Ledcor, of San Diego, was contracted to rehabilitate and replace more than 600 feet of sewer main that serviced Grossmont Hospital's main campus, along with Grossmont Medical Terrace and the Grossmont Medical Arts Building. The existing sewer main descended in elevation 113 feet down a canyon and discharged into the Alvarado Trunk Sewer Main on the opposite side of Metropolitan Transit's dual rail trolley line.
The Alvarado Trunk is installed below the Alvarado Creek, a wetland protected by the California Department of Fish and Game and Army Corps of Engineers. Environmental permitting and compliance to strict tolerances were essential in maintaining the stability of the wetland and reconstruction of the Alvarado Creek channel.
The new sewer main was installed under the MTS dual rail line by means of directional bore (micro tunneling). A 36-inch-diameter steel casing was installed to shield the bore and provide accessibility for hand mining if unforeseen obstruction or refusal from bedrock would be encountered. 60;
Design and installation for the bore location was challenged by overhead utilities, multiple underground utilities, and afluctuating ground water table. Underground utilities consisted of a 42-inch water transmission main; two additional low pressure water mains; and a 3-inch high pressure, natural gas service main. The underground utilities conflicted not only with bore alignment, but also with slope percentages required to meet the fixed invert elevation of the existing Alvarado Trunk discharge manhole. Design could not be coordinated around the existing underground utilities.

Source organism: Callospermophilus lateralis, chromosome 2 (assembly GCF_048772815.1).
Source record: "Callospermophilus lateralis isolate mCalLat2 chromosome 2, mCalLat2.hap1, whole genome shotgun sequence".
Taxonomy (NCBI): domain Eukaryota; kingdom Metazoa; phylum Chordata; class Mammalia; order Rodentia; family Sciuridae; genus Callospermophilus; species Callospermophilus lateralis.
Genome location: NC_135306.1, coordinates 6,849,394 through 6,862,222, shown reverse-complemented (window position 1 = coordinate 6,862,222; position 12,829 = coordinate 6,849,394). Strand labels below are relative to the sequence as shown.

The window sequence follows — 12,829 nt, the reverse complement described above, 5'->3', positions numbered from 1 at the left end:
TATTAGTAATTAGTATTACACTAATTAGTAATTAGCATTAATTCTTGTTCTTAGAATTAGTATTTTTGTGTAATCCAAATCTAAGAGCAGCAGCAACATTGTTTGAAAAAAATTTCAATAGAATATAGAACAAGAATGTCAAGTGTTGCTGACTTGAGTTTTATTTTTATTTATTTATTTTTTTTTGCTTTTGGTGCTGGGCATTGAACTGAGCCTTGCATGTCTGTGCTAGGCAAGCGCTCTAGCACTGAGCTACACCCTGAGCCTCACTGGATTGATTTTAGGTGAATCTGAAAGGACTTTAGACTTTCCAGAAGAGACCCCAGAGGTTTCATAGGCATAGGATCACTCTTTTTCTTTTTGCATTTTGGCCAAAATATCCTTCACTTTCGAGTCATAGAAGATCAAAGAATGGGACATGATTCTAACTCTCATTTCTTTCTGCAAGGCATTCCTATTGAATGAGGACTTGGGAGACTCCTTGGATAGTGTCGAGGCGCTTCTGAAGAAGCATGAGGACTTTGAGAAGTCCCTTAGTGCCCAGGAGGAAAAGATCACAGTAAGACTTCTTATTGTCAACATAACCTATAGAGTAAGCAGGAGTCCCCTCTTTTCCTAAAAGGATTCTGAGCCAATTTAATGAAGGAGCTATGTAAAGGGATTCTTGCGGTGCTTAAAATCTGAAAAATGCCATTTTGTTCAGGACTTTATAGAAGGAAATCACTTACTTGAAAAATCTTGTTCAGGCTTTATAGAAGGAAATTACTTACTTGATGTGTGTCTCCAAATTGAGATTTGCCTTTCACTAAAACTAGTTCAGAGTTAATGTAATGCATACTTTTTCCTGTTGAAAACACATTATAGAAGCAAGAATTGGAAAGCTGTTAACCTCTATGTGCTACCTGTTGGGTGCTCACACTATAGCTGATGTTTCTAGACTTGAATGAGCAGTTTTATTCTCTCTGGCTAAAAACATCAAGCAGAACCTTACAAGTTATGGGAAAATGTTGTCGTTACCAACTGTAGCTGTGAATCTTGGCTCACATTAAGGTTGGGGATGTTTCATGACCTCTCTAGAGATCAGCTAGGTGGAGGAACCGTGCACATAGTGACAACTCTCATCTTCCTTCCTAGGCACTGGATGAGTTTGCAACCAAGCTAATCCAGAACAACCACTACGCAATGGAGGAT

There were two options: Relocate underground utilities, or intercept the original sewer alignment and continue into the existing Alvarado Trunk.
Ledcor Construction intercepted the existing ductile iron, concrete-encased sewer main and followed the existing alignment into the receiving pit. The extensive local and remote sewer bypass systems maintained uninterrupted service to all the facilities on Grossmont Hospital's campus. 60;60;60;60;60;60;60;60;60;
The $775,000 three-month project is just finishing up. Scott Ludwig was the project engineer for San Diego-based Ledcor Construction.